For example I’m not the largest or strongest person on the planet. I didn’t need a firm grasp on reality to realize my chances of being a professional athlete were not good. I’m athletic, but I’m simply not big enough to compete on the professional level. Others my size have made it, though they certainly had to work harder to get there. They were faster or possessed a specialized skills that I also lack.
Exceptions aside, if one of us can do something, it’s proof the rest of us have the same capability within us. If one of us can do it then in theory so can the rest.
It also suggests none of us is inherently better than anyone else. We’re all capable of doing the same things. Most of us won’t, but we’re all capable given the right conditions and effort on our part.
Some, perhaps never get the right opportunity. Say I was the right size for a career as an athlete. My parents views on sports good or bad could easily have increased or decreased my odds of making it. Someone wanting to be a doctor might not have the means to go college let alone med school.
There’s a suggestion in this idea of “what one of us can do we can all do.” It’s the suggestion that when anyone reaches his or her best at something it elevates the rest of us. The best of one shows the rest of us what’s possible, what we’re capable of achieving. It elevates humanity by removing what we think are natural limits and expanding on what’s possible.
Forgive another baseball reference. I’ve been watching the game for a long time, long enough to see some patterns. When I was a kid I’d see someone make a spectacular play that defied belief. Maybe it was diving for a ball seemingly out of reach or leaping above the outfield wall to rob the batter of a home run.
Those extraordinary plays are often now somewhat routine. Once seen others were able to copy and improve upon the play. It took someone with the imagination to show everyone else it could be done. Having done something once it removed the self-imposing limitations others placed on themselves. It allowed everyone to believe in something new. It’s the same in all sports.
I don’t know if you’ve ever watched the X-Games, but it’s the spirit of the games. Everyone is pushing their sport. They all want to win, but I know of no other sport (I know the X-Games aren’t a single sport, but stick with me) where the competitors are as happy for each other and rooting for each other to do well. Winning is less important than pushing the sport to new levels.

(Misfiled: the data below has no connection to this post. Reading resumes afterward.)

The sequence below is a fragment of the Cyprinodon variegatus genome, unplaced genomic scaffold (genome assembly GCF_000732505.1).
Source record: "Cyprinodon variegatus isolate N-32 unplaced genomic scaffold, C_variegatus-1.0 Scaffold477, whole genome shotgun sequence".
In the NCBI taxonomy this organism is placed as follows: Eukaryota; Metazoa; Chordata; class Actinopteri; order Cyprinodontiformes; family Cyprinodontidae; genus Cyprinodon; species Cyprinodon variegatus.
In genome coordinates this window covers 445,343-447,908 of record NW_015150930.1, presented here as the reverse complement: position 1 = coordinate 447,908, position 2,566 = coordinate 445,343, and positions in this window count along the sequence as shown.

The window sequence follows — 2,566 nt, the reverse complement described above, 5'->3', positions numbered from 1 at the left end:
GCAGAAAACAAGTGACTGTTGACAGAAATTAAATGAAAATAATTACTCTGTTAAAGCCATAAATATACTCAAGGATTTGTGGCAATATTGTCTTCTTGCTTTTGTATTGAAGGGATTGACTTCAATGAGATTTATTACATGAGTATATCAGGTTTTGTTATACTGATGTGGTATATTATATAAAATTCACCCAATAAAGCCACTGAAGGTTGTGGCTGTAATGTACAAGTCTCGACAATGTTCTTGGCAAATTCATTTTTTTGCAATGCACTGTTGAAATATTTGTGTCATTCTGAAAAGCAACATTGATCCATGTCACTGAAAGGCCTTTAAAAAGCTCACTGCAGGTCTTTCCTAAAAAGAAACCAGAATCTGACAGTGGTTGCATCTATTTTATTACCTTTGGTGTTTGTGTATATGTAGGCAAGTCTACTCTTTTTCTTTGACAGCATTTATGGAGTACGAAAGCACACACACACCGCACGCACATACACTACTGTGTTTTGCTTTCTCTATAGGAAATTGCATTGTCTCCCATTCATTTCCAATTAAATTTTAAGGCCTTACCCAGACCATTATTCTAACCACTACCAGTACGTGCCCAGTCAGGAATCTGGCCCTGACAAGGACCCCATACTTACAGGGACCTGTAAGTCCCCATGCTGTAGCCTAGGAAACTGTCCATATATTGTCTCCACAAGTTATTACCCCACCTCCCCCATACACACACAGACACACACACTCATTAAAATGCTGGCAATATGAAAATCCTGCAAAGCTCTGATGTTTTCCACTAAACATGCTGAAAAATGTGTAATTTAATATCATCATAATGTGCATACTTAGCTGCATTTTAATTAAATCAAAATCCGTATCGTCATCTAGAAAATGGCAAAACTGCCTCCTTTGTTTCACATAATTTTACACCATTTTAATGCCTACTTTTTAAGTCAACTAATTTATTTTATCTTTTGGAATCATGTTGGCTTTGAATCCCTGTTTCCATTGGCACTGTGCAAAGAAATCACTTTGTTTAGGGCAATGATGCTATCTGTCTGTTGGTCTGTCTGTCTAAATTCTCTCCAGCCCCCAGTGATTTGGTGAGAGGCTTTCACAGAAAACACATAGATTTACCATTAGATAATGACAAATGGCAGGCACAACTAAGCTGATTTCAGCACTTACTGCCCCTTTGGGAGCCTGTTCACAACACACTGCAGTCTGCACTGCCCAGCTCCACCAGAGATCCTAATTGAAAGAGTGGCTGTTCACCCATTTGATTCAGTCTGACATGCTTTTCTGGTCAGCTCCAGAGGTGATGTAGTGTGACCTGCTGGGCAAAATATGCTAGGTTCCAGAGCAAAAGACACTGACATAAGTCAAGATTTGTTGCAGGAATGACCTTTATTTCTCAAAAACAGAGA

Perhaps I’m stretching things a bit and the competitors want to win more than I think, but watch an interview with someone who loses out on a medal at the X-Games and compare it to the loser in another sport. There’s a huge difference.
In being your best you elevate humanity. You strive to do something better than all who came before. It lifts all of us because it shows everyone a new way. It shows others that what was thought impossible is actually possible.
In my earlier post on this topic I think we all decided that it’s not a matter of simply being a designer, it’s a matter of how well you design. I asked the wrong question previously.
It’s not about whether everyone is a designer, but rather about increasing your skills, developing a critical eye, developing aesthetic taste, and everything else you do to improve your design skills.
These things take time and before anyone embarks on learning them, they probably weren’t good designers. There are exceptions, of course, but for most of us, we don’t design well at the start. We learn and practice and get better. Maybe not everyone is a designer, but we’re all capable.
The same is true of everything. While there are always exceptions, if one us can do it, so can the rest of us. The ability is within us. It’s all a matter of degree.
That’s empowering to me. It means we can all lift each other by doing our best at whatever it is we do. Our best can push our industry into new territory and in doing so lift both the industry and all of humanity.
For example a few years ago Ethan Marcotte (and those he worked with) combined some existing technologies into what has become responsive design. They did their best and showed us a new possibility. Ethan lifted the industry by taking it somewhere new. How many sites today won’t be responsive. Someone did their best and lifted the rest of us.
I’ve asked in the past if design is a noble profession and if today’s web designers have a conceptual core as an industry. I now think everything can be a noble profession. You get to noble status by striving to do your best, by going beyond the expected and showing others what can be done and what’s possible. Even if you don’t quite get there yourself you can point the way.
It’s a very empowering thought. I’m no longer sure it matters whether or not everyone is a designer or a if everyone is capable of being a surgeon or an accountant, or copywriter, or whatever.
What’s important is doing what you do as best as possible. Show others the way. Show them new possibilities. You may not get there, but you can help others get there and in so doing you lift your profession as well as all of humanity.